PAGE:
Home' Asian Printer Magazine : February 2015 Contents 32 January 2015 - Asian Printer
Technology is taking the QR code concept
into new areas, which may o er printers
opportunities to marry print and digital for
pro t, reports Jenny Roper
THIS year the number of
smartphone users around
the world is expected to
hit 1.75 billion. Currently
88 per cent of smartphone
users use their phones to research
an online purchase. And mobile use
now accounts for 51 per cent of time
To say we are -- particularly in the
West -- a society increasingly glued
to our phones, is an understatement.
From tweeting our every move to
ordering groceries, the number of
tasks performed on these devices is
And if proponents of
image recognition and digital
watermarking technology are to
be believed, another task soon
to be regularly and unthinkingly
performed by our beloved gizmos is
The prediction for the future is
that when you are leafng through a
magazine and see an ad you think is
interesting, the frst thing you will
do is get your mobile out and skim it.
'Skim' refers to offering users
the ability to access digital content
by scanning pre-programmed print
with their smartphone or tablet.
QR codes, according to tech-
sav vy printers, have failed to take
off due to a number of issues. The
codes were considered intrusive by
many designers, the online content
was often poorly thought out and not
mobile-optimised and, crucially, the
content could not be changed, or the
Companies developing mobile
solutions, such as Ricoh's Clickable
Paper, say their technology
dispenses with these issues and
poses the frst interactive print
viable enough to make this trend
Other strengths of these new
technologies is that content is
downloaded when the user installs
the app, so the user is not reliant on
signal strength. The download and
video starts playing instantly. That
is key because people do not want to
wait for content.
Dependent on a printed logo
for activation, some technology
fts into the digital watermarking
category of print-to-mobile software,
which connects the user to live
web content. This is the kind of
technology advocated by Linkz.
The other category of interactive
print currently emerging works by
recognising the shapes of a page's
artwork rather than a logo. This
is the technology behind Ricoh's
Clickable Paper software.
DIRECT mail, fyers, posters,
magazines, newspapers, books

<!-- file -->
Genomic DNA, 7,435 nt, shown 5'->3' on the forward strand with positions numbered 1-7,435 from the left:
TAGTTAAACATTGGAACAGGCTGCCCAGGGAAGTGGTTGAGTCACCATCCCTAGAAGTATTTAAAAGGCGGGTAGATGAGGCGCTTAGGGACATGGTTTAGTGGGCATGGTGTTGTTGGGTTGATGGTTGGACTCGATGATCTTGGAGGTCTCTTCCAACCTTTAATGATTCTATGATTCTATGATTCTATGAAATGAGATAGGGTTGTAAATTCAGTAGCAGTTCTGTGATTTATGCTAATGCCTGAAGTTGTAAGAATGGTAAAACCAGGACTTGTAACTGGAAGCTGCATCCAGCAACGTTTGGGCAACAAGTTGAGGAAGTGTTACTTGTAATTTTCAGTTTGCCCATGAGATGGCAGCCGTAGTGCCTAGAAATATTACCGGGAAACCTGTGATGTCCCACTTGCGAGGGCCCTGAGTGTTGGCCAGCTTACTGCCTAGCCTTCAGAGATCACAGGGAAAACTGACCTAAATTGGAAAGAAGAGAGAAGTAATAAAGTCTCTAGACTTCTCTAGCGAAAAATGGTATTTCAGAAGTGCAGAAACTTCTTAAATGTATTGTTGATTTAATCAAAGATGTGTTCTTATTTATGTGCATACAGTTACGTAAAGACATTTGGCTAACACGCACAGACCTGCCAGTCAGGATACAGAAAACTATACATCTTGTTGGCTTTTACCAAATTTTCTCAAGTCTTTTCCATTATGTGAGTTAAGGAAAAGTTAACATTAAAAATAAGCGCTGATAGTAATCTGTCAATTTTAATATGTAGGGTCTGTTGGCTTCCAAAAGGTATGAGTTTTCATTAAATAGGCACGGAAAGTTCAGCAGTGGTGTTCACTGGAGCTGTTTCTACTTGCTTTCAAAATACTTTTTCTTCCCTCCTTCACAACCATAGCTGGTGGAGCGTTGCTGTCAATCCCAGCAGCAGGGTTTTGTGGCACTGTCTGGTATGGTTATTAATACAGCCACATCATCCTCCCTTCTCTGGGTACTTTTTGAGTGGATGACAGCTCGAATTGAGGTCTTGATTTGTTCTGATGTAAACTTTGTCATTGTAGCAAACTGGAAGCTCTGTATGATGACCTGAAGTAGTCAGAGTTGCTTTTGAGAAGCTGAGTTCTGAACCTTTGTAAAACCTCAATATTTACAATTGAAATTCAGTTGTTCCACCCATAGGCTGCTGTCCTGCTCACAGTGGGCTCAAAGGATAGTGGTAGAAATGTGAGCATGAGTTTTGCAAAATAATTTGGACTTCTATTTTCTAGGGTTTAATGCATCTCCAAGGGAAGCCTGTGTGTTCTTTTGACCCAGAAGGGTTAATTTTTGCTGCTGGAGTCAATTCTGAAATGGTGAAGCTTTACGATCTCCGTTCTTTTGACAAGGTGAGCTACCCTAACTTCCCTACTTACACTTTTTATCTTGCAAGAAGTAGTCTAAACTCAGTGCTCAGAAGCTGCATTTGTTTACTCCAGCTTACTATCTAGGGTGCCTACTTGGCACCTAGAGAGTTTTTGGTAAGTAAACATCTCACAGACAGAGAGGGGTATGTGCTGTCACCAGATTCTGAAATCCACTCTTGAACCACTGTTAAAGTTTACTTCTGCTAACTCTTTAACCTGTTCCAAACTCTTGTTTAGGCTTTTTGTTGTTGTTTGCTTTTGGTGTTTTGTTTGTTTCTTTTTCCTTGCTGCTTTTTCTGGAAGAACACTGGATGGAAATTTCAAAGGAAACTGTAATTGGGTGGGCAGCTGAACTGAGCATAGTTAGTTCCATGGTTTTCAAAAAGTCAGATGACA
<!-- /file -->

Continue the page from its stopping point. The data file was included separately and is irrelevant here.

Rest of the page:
and packaging, the applications for
interactive print are endless.
Clickable Paper is being trialled
at a magazine publisher, where both
ads and editorial take readers to
extra review, video and e-commerce
content. It has also successfully
used the technology in a boat frm’s
brochure and a fshing book.
Proponents say there is no limit:
it is as good as your imagination.
Applications are myriad, schools
with yearbooks, tourism attraction
owners, packaging with its limited
spacefor printed information.
Some would point out, though,
that print-to-mobile technologies
have been around for a while
without spurring a revolutionary
groundswell of interest. Indeed,
the mjority of interactive print
applications cropping up over the
past few years have featured, slightly
confusingly, the more complex
application of augmented reality.
Projects such as the Ikea
catalogue, which now allows
customers to overlay furniture onto
their room and to use an X-ray
mode to view inside furniture
compartments, proves that the
technology can do much more
sophisticated things than just link to
video content or websites.
So will printers who are now
getting involved experience the
boom they are anticipating?
Proponents say it is a resolute
yes. They argue that the climate is
exactly right, in terms of smaller
brands, publishers and marketers'
engagement with digital content, and
consumers' willingness to scan.
"The huge wave upon us now
is this idea of objects connected
to the internet," says Pete pierce,
co-founder of print-mobile software
vendor Onprint. "Google is saying
with that Google Glass, objects are
going to talk to us. And if Google are
going there, we are all going there."
He adds the example of Amazon
Flow, an app launched this year that
links consumers -- through image
recognition technology when they
photograph a piece of packaging on
a smartphone -- to similar products
Ricoh's Clickable Paper provides the connection between print and digital
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